Every year 1.25 million people are killed and up to 50 million are injured in road traffic accidents, making it one of the most pressing health emergencies of our time. Every day 500 children lose their lives because of road accidents. It is the leading cause of death for young people aged 15 to 29 and the eighth leading cause of death globally.
Fortunately, practical tools exist to help reduce these fatalities, in the form of the United Nations legal instruments on road safety, hosted by UNECE, which cover all major causes of accidents. When applied and effectively enforced, these conventions and agreements can make a vital contribution to saving lives on the roads.
To this end, UNECE and the Institute of Road Traffic Education (IRTE) have signed a Memorandum of Understanding (MoU) today in Geneva, on the occasion of the 76th session of the Global Forum for Road Traffic Safety.
Building on longstanding collaboration, the MoU will strengthen cooperation to encourage United Nations Member States to develop, accede to and/or to better implement the United Nations road safety legal instruments. Through the agreement, the two organizations will develop and implement joint initiatives and programmes relating to road safety management capacity-building, as well as the safety of pedestrians, cyclists and motorcyclists. In particular, the agreement will support the creation of comprehensive policies concerning two wheeled powered vehicles which are a primary source of transport in low income and developing countries. This includes driver training, licencing, the standards of vehicle operation and helmet laws.
UNECE Executive Secretary Ms Olga Algayerova stated “the UN conventions and legal instruments on road safety provide a blueprint to reduce the numbers of people killed and injured on our roads, which can support much needed progress towards road safety objectives of the 2030 Agenda for Sustainable Development. To unlock the lifesaving potential of these tools, we must ensure that their provisions are translated into concrete action on the ground. Building capacities for their effective implementation is therefore fundamental, with partnerships such as this playing a key role in improving safety where it counts - on the roads.”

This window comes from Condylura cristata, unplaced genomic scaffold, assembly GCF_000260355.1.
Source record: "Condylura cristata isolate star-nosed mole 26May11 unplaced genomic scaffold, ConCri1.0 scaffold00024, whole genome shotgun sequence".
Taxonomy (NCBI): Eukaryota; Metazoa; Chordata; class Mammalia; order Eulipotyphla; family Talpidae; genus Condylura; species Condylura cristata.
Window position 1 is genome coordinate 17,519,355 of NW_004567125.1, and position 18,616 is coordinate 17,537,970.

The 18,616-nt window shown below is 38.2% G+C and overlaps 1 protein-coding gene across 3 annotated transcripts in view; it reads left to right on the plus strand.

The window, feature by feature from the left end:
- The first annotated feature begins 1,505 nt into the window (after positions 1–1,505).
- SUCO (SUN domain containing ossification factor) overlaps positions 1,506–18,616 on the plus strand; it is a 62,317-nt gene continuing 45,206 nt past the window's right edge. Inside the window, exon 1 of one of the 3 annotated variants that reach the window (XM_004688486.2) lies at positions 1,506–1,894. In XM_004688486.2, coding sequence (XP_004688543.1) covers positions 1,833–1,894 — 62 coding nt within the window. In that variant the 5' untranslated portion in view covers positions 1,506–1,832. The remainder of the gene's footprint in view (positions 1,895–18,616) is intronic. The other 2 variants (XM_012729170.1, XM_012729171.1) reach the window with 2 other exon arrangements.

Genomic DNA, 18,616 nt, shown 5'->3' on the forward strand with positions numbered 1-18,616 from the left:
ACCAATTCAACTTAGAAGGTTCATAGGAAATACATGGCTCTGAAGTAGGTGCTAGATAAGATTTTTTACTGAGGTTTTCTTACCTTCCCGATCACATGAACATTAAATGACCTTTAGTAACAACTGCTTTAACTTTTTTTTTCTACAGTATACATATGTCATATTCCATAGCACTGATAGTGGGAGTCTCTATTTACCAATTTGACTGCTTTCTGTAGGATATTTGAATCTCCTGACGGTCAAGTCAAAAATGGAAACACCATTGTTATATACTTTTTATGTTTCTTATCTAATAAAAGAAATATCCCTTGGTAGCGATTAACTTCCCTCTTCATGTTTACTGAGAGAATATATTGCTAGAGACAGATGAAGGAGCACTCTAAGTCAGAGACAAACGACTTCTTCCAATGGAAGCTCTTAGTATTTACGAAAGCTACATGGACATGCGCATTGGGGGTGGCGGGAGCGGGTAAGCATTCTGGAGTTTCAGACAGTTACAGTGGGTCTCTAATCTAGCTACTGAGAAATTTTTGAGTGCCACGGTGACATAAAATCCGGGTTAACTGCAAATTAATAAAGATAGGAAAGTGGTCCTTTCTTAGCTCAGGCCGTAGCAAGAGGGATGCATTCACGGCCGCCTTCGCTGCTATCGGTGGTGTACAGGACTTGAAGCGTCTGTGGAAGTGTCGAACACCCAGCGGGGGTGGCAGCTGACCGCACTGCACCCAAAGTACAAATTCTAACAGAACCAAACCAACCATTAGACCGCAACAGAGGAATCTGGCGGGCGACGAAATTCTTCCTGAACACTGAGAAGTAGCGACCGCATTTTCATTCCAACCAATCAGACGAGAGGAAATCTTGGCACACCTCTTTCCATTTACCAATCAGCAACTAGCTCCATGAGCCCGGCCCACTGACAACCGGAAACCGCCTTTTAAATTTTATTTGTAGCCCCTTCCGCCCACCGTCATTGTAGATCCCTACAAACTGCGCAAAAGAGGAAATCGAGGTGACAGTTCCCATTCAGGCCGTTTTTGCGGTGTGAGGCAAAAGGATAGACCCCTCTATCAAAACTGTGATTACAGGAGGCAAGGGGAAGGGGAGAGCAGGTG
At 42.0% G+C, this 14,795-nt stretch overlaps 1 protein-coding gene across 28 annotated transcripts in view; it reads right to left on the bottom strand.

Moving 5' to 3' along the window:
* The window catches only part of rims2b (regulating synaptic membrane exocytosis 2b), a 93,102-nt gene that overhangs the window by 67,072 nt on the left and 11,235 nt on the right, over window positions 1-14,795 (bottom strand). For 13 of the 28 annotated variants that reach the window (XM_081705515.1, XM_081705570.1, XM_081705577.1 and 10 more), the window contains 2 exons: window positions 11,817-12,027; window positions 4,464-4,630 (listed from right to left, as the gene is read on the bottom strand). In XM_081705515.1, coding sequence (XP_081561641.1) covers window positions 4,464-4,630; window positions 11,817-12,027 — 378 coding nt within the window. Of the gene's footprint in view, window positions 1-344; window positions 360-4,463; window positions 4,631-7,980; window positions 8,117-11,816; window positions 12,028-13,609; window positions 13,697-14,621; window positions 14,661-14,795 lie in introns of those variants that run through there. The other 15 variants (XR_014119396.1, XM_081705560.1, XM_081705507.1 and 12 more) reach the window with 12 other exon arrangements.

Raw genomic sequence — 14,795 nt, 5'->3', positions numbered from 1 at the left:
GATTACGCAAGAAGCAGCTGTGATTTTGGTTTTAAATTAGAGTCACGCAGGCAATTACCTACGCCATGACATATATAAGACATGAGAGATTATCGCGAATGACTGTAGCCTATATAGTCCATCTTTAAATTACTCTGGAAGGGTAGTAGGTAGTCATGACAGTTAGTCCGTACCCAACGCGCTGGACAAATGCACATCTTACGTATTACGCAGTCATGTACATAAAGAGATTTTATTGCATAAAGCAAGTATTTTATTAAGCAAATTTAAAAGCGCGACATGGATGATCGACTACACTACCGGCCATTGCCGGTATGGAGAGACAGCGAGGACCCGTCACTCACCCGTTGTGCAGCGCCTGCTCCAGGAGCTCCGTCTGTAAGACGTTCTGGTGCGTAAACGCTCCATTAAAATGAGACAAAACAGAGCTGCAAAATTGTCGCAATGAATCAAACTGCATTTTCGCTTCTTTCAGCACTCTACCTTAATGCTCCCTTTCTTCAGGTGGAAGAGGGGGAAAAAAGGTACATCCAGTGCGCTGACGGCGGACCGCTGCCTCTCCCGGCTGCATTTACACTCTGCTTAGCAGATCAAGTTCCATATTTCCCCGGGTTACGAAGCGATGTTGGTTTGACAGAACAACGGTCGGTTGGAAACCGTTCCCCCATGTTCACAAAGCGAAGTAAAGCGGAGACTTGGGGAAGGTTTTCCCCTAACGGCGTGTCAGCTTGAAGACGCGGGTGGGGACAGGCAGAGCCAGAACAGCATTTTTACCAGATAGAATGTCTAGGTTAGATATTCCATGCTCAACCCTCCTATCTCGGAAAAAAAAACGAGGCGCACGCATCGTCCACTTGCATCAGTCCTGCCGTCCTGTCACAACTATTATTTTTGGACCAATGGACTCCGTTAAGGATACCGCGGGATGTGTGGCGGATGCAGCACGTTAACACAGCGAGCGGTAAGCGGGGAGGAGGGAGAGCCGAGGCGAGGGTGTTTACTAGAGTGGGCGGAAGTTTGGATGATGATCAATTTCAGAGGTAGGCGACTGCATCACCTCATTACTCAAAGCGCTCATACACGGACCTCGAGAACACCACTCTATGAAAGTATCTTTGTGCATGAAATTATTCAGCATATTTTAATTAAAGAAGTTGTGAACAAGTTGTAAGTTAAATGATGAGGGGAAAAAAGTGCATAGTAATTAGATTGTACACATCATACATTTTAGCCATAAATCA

"As the centre of excellence in road safety in South and South-East Asia, the IRTE's College of Traffic Management will support the United Nations in the promotion of the UN road safety conventions through capacity building initiatives, aimed to reduce the burden of road crash injuries and fatalities in these regions, and in turn, contribute to meeting Sustainable Development Goals targets 3.6 and 11.2," said Dr. Rohit Baluja, President of IRTE.
Note to editors
UNECE has a long history of promoting road safety. In 1950, UNECE created a working group focusing on the prevention of road accidents, establishing in 1988 what is now the Global Forum for Road Traffic Safety (WP.1). The primary function of the Global Forum and other related working parties at UNECE is overseeing the United Nations legal instruments aimed at harmonizing international traffic rules. These legal instruments, such as the 1968 Convention on Road Traffic, the 1968 Convention on Road Signs and Signals, and the 1958 and 1998 agreements on technical vehicle regulations, help create a legal framework that addresses the main causes of traffic accidents such as driver behaviour, road infrastructure and vehicle safety. Together, these legal instruments provide a roadmap that allows governments to create safer roads for all.
The Institute for Road Traffic Education (IRTE), based in New Delhi, India, is a research, not-for-profit organization working in the area of traffic management since 1991. Its College of Traffic Management serves as a centre of excellence in road safety. IRTE’s principle objective is to improve traffic management and road safety by exchanging information, sharing good practices, and catalyzing capacity building of government and non-government organizations. IRTE offers extensive training courses aimed at improving road safety, including for police and traffic management as well as enforcement.